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Warm Ocean Water Keeps Hurricanes at Bay, Study Finds

2010 atlantic hurricanes
The 2010 hurricane season missed the US. A big pool of warm water kept the storms at bay. (Image credit: NWS)

Hurricanes are more likely to miss the United States when there is a huge swath of warm water in the Atlantic Ocean, reveals a new study of recent hurricane trends.

So far, this year's hurricane season has been an active one, with 16 named storms (which include tropical storms and hurricanes), five hurricanes and two major hurricanes (those Category 3 or stronger on the Saffir-Simpson scale).

Last year's hurricane season was even more active. With 12 hurricanes in the Atlantic,the season was one of the most active ever. But unless you live in the Caribbean, you probably did not notice. None of last year's hurricanes made landfall in the United States. And only one, Hurricane Irene, which roared along the East Coast, has so far made landfall this year. [Infographic: Storm Season! How, When & Where Hurricanes Form]

What boosted the U.S.'s luck?

Warm pool expansion

The new study found that a huge swath of warm water kept the 2010 hurricanes at bay. Warm water in the Gulf of Mexico, the Caribbean Sea and the western tropical North Atlantic, the so-called Atlantic warm pool, shifted to the east in 2010. That shifted hurricane creation further east in the Atlantic, making it more likely that steering currents in the atmosphere would make the storms curve away from the United States coast as they roared west.

In 2010, the warm pool was "very, very large," said study team member Chunzai Wang, an oceanographer with the U.S. National Oceanic and Atmospheric Administration (NOAA). In 2010, the pool was more than double its normal size.

The warm pool was so big that it blocked the effects of that year's La Niña. During La Niña years, cooler-than-average Pacific Ocean temperatures influence global weather patterns. La Niña years have been linked to active hurricane seasons.

"There's many factors that control the hurricane track," Wang told OurAmazingPlanet. "The Atlantic warm pool is only one of them. But In 2010, the warm pool played a major role."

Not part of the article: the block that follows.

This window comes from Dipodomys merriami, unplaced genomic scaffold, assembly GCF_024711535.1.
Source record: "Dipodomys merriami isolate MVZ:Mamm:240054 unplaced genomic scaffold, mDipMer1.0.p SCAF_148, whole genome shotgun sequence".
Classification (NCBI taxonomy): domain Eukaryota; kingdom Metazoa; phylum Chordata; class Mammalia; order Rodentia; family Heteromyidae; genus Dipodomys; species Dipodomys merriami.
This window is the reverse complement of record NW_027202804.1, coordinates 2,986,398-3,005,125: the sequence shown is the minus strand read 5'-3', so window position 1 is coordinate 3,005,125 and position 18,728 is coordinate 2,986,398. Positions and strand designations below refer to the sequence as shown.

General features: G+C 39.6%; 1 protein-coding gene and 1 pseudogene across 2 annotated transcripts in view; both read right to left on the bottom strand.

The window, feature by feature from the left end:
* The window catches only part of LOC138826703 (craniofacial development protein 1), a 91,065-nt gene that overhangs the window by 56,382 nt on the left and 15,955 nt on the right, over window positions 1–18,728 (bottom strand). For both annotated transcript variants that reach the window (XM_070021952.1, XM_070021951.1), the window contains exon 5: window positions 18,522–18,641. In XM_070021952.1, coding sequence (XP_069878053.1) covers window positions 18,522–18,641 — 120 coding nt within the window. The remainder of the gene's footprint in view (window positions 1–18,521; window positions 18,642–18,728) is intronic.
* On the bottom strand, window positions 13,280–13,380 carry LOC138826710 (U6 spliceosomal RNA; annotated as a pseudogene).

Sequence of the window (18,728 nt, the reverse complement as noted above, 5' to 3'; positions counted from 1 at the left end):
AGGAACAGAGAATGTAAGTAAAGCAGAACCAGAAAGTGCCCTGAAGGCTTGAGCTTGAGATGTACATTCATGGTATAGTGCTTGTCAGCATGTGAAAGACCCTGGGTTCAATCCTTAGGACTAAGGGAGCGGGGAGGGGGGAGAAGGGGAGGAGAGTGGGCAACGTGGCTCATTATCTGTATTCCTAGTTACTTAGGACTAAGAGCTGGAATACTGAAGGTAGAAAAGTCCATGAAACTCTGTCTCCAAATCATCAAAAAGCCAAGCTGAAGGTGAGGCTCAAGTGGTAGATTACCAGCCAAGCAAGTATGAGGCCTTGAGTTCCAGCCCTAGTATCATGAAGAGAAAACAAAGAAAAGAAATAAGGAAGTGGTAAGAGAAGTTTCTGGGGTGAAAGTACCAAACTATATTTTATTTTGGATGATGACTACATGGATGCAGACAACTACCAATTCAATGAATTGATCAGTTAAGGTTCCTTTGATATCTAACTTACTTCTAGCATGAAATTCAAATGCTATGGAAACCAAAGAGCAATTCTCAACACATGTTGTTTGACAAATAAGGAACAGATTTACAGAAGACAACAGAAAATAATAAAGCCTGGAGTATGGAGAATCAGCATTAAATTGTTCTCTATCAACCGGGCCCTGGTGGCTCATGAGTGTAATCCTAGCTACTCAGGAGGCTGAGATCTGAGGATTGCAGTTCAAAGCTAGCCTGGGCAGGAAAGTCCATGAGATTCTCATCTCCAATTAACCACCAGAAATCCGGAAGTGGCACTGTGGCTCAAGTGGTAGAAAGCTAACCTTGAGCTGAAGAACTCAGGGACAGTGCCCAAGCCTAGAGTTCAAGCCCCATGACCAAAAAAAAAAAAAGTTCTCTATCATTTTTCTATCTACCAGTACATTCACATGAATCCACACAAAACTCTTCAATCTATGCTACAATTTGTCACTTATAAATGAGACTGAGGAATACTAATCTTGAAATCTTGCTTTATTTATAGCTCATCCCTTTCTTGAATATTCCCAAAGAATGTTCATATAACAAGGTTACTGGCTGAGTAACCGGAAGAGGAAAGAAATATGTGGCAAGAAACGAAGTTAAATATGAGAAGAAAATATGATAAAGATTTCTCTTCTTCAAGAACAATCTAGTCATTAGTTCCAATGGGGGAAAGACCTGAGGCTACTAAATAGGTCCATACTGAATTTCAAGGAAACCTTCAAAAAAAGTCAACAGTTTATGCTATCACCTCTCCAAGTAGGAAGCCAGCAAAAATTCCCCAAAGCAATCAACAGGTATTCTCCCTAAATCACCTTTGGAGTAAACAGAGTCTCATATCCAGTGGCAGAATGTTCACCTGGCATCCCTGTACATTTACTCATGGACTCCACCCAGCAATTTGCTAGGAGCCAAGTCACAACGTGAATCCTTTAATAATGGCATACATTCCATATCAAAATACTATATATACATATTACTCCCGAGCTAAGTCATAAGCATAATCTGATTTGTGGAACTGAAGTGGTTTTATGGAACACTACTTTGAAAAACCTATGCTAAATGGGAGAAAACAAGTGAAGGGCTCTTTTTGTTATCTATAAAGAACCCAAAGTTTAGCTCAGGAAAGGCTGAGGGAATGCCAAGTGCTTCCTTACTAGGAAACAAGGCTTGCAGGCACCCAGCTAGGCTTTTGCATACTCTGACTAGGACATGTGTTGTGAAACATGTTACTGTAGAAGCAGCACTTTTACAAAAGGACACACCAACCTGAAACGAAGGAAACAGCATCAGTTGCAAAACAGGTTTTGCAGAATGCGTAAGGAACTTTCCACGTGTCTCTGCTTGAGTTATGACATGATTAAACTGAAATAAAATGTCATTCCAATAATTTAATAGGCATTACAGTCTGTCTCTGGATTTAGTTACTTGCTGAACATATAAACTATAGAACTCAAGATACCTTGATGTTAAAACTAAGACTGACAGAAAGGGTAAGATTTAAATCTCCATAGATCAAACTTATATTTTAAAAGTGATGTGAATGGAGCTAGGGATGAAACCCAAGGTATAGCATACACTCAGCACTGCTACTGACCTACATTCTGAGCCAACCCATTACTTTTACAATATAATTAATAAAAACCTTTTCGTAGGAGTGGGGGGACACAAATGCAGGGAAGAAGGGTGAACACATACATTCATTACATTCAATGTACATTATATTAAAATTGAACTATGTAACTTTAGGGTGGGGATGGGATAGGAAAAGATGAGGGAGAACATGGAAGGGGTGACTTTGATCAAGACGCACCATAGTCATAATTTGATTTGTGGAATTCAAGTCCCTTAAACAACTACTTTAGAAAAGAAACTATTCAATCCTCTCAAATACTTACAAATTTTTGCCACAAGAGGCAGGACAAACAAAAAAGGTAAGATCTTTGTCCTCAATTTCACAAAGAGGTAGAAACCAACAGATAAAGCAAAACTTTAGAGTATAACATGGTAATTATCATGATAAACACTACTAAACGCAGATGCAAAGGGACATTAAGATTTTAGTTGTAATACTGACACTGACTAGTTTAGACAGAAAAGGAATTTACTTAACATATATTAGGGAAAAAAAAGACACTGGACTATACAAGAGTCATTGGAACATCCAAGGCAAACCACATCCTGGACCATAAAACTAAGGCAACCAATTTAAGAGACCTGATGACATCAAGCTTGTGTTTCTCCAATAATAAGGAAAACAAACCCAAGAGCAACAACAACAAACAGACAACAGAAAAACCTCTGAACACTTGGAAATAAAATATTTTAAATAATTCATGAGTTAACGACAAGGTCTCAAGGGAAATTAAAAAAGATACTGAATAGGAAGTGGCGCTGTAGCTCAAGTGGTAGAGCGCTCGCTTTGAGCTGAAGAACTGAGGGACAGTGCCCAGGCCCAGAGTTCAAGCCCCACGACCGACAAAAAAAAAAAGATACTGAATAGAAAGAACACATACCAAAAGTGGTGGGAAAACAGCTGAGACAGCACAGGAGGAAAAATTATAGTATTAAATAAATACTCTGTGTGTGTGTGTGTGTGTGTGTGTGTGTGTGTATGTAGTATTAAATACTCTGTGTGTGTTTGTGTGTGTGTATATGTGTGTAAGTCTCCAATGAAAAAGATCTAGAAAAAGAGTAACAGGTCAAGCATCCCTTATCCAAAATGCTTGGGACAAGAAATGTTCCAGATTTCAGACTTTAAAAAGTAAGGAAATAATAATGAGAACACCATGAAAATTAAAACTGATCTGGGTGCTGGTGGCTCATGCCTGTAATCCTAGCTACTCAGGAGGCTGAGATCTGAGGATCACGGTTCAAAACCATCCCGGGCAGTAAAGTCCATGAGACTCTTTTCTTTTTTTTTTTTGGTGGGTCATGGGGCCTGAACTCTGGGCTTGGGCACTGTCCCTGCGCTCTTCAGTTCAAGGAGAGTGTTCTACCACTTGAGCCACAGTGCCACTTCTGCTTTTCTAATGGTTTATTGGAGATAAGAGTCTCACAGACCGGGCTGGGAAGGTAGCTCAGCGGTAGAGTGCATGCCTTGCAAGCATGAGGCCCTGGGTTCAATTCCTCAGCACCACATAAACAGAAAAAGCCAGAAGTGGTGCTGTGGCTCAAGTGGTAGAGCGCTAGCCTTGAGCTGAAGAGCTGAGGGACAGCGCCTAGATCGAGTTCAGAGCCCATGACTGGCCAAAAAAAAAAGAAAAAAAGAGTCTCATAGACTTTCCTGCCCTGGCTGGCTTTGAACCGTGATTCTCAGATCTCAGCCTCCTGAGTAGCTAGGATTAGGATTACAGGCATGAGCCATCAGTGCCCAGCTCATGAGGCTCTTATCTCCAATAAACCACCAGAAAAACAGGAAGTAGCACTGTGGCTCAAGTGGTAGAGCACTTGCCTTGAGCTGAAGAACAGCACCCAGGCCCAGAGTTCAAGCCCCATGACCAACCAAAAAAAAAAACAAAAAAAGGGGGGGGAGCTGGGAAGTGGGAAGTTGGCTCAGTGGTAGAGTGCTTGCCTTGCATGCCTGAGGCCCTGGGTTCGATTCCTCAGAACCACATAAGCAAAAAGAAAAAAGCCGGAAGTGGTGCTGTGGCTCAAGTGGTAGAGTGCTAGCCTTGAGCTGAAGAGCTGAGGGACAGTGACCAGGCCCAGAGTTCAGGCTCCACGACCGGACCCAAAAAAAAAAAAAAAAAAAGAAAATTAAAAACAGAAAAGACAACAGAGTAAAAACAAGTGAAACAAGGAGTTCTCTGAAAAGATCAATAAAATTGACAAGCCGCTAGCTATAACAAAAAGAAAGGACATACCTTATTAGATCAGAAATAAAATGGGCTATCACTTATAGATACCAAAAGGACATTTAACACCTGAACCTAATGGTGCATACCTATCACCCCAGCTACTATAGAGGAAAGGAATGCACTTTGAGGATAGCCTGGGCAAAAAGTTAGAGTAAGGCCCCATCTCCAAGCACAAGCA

About 25 percent of a season's hurricanes will typically hit the United States. That number falls by almost half in years with a swollen Atlantic warm pool, the new study found.

Like a leaf

The new finding may seem counterintuitive because warm ocean waters are what fuel big hurricanes, but the study doesn't contradict that bit of basic hurricane science. It's just that the warm waters not only feed a hurricane's fire, but they influence the atmosphere as well.

Wang said a hurricane behaves like a leaf floating in a river, totally at the whim of the current. So goes the river, so goes the leaf. A large Atlantic warm pool causes the atmospheric "river" to steer toward the northeast, carrying a hurricane with it.

"How the hurricanes go depends on the atmospheric steering flow pattern," Wang said.

The sample size for the study is small, since reliable hurricane records have only been kept since 1950 and more detailed satellite data only since 1970. Hurricanes are a complicated phenomenon, and there are many factors at play, Wang said, but at the very least, the study explains why no 2010 hurricanes hit the United States.

Just because a hurricane forms further to the east does not necessarily mean it has a strong chance of curving away from the East Coast, said atmospheric scientist Jeff Weber of the University Corporation for Atmospheric Research in Boulder, Colo. There are other atmospheric patterns in play, but they are not divorced from the Atlantic warm pool.

"I wouldsuggest that the [Atlantic warm pool] is a player in land falling East Coast hurricanes,but not the final word," Weber said.

You can follow OurAmazingPlanet staff writer Brett Israel on Twitter: @btisrael. Follow OurAmazingPlanet for the latest in Earth science and exploration news on Twitter @OAPlanet and on Facebook.

Brett Israel was a staff writer for Live Science with a focus on environmental issues. He holds a bachelor’s degree in biochemistry and molecular biology from The University of Georgia, a master’s degree in journalism from New York University, and has studied doctorate-level biochemistry at Emory University.